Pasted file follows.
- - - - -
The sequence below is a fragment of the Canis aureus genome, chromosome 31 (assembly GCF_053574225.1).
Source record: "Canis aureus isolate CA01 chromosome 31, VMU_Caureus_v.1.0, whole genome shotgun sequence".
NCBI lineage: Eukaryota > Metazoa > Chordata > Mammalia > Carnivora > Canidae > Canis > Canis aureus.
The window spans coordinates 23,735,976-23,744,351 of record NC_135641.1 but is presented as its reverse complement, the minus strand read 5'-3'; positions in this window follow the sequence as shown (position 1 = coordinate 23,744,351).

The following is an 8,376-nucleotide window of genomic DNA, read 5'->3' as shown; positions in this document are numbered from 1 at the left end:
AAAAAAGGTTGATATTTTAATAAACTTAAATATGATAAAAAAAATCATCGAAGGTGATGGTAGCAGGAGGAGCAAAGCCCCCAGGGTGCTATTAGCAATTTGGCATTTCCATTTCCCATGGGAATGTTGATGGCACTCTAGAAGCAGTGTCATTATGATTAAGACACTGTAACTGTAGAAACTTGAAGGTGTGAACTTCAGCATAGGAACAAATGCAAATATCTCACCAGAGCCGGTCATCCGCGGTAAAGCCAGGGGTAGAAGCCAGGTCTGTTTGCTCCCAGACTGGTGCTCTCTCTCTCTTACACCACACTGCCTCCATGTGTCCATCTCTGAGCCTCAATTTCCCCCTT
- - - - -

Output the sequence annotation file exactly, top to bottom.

The sequence below is a fragment of the Canis aureus genome, chromosome 31 (assembly GCF_053574225.1).
Source record: "Canis aureus isolate CA01 chromosome 31, VMU_Caureus_v.1.0, whole genome shotgun sequence".
NCBI lineage: Eukaryota > Metazoa > Chordata > Mammalia > Carnivora > Canidae > Canis > Canis aureus.
The window spans coordinates 23,735,976-23,744,351 of record NC_135641.1 but is presented as its reverse complement, the minus strand read 5'-3'; positions in this window follow the sequence as shown (position 1 = coordinate 23,744,351).

The following is an 8,376-nucleotide window of genomic DNA, read 5'->3' as shown; positions in this document are numbered from 1 at the left end:
AAAAAAGGTTGATATTTTAATAAACTTAAATATGATAAAAAAAATCATCGAAGGTGATGGTAGCAGGAGGAGCAAAGCCCCCAGGGTGCTATTAGCAATTTGGCATTTCCATTTCCCATGGGAATGTTGATGGCACTCTAGAAGCAGTGTCATTATGATTAAGACACTGTAACTGTAGAAACTTGAAGGTGTGAACTTCAGCATAGGAACAAATGCAAATATCTCACCAGAGCCGGTCATCCGCGGTAAAGCCAGGGGTAGAAGCCAGGTCTGTTTGCTCCCAGACTGGTGCTCTCTCTCTCTTACACCACACTGCCTCCATGTGTCCATCTCTGAGCCTCAATTTCCCCCTT